Bad Bunny Is Nominated For 4 Latin Grammys This Year – Here’s Why This Matters

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At the onset of a global pandemic in February 2020, Bad Bunny – né Benito Antonio Martínez Ocasio – released his second studio album, YHLQMDLG, an acronym that would spell out his definitive musical ethos and life mantra: “Yo Hago Lo Que Me Da La Gana,” which translates to “I do what I want.” The follow-up to best Latin pop or urban album at the 63rd Annual Grammy Awards, it served as a precursor for a body of work that would forever set Bad Bunny apart from his reggaetón contemporaries.

In that same year, in spite of a fast-spreading virus, El Conjeo Malo performed at the Super Bowl LIV halftime show alongside pop empresses Shakira and Jennifer Lopez; became the first so-called urban Latin male music artist to cover Rolling Stone (the first cover to be written and shot exclusively by Latinas); dropped a surprise compilation album Las Que No Iban a Salir (an emo play on words for “the songs that weren’t coming out” and his state of being holed up at home during lockdown); and then released his third solo LP, El Último Tour Del Mundo, the first all-Spanish-language album to top the US Billboard 200.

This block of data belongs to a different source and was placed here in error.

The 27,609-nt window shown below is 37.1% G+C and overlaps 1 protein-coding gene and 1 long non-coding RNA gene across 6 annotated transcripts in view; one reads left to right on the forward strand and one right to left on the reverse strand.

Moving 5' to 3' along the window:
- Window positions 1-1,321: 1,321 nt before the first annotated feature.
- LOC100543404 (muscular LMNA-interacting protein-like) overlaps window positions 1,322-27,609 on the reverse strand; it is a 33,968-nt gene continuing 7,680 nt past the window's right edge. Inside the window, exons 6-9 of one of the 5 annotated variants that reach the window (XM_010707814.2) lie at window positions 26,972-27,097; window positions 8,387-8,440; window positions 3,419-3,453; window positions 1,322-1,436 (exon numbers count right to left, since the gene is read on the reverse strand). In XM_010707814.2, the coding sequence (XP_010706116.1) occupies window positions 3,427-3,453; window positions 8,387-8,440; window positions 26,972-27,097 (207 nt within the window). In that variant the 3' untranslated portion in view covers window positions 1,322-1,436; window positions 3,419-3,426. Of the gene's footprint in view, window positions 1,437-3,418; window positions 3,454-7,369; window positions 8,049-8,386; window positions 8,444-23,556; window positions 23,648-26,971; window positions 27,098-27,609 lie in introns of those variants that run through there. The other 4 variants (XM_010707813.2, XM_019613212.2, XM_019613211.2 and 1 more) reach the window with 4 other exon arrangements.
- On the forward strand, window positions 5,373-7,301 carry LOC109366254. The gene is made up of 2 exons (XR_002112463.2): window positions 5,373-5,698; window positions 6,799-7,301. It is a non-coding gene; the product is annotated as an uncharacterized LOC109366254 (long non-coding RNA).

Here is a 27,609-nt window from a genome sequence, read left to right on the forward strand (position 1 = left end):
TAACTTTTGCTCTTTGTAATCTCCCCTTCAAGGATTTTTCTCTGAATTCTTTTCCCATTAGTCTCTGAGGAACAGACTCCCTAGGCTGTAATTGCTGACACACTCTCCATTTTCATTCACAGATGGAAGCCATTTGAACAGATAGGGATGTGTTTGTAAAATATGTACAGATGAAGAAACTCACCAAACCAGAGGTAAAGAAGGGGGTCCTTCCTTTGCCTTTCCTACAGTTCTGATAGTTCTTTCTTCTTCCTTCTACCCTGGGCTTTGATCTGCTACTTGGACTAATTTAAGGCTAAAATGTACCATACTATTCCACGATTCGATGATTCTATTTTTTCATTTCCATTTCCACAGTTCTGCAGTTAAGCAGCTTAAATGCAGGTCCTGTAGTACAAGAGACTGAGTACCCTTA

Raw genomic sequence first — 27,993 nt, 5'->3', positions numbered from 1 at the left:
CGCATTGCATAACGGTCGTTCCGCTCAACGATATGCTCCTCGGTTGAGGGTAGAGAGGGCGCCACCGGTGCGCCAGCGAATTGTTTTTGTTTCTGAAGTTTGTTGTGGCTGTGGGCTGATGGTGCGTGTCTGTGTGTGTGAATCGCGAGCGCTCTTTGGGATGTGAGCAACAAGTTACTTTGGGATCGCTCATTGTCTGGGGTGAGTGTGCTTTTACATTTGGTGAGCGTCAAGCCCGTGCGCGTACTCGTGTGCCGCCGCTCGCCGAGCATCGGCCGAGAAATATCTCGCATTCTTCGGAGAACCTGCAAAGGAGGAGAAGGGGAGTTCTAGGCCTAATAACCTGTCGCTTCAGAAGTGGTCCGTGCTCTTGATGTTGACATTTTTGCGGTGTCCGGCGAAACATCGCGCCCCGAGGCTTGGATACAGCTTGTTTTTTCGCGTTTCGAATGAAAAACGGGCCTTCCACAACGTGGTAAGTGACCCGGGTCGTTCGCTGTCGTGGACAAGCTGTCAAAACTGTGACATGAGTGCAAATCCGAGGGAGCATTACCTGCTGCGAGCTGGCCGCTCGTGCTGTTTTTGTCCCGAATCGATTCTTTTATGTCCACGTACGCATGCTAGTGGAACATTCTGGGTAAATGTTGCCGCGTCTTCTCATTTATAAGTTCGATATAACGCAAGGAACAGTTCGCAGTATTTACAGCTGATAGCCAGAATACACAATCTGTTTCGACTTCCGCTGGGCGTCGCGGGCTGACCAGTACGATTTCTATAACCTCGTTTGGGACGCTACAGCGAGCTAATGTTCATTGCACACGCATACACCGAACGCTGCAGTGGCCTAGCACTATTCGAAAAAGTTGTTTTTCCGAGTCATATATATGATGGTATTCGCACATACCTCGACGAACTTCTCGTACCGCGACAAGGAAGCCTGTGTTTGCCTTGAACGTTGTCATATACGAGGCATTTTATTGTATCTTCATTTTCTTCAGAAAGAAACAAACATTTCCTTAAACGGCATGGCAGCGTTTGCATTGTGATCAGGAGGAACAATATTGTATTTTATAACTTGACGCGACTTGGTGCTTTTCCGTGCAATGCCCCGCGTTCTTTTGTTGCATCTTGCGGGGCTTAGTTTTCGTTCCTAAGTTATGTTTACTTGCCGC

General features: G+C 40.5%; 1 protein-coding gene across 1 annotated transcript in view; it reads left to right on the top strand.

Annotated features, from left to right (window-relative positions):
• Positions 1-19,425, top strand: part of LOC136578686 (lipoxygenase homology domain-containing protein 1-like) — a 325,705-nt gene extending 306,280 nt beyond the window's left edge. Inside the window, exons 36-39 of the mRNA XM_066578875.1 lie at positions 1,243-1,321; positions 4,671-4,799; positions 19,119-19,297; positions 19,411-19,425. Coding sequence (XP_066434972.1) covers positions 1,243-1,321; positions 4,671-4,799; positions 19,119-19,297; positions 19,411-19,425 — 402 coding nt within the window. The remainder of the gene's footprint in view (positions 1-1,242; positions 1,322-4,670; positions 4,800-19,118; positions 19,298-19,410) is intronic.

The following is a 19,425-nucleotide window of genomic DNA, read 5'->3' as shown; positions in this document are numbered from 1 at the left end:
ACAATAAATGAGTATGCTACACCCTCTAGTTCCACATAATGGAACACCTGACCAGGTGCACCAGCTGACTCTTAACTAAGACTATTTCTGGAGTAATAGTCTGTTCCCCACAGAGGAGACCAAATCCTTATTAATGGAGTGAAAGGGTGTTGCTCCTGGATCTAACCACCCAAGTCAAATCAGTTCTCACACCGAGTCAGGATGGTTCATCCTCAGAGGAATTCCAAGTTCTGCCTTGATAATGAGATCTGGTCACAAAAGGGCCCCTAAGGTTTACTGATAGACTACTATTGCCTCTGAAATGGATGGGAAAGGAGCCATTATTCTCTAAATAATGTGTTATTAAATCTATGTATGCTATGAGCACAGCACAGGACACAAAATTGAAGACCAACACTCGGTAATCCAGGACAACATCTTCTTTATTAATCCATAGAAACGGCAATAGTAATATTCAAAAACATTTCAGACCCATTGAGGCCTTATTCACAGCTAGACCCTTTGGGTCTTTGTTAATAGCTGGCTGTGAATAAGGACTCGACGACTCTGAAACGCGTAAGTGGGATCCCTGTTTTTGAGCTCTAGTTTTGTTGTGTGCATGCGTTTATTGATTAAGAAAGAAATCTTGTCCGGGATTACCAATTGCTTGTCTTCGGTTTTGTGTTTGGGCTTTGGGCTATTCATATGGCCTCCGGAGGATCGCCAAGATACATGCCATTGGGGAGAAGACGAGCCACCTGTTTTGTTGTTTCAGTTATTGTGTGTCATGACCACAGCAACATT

Benito’s history-making record is getting ready to compete for the top awards at this year’s Latin Grammys (Nov. 18), earning not one but four nominations in the categories of album of the year, best urban music album, best rap/hip hop song, and best urban song. Not too shabby for Tito y Lysaurie’s bobito, who was still bagging groceries in Puerto Rico in 2016.

The greater takeaway, however, is one that bears repeating time and again: this Boricua from Vega Baja, in just a handful of years, is helping collapse reggaetón’s ancient heteronormativity. With his LGBTQ+ friendly politics, eccentric fashion, and temperamental trap productions, Bad Bunny continues to challenge the genre’s deep-rooted musical stylings and its associated misogyny and homophobia.

What’s more? Bad Bunny went from SoundCloud rapper to one of the most streamed artists on the planet without any major label backing and all while rapping almost exclusively in Spanish. Cranking out hit records with the likes of hip-hop royalty Drake and Cardi B, and performing at some of our nation’s biggest arenas, the 27-year-old remarkably demanded the world to cross over to him.

And, in the words of Drake himself, they don’t have no award for that.

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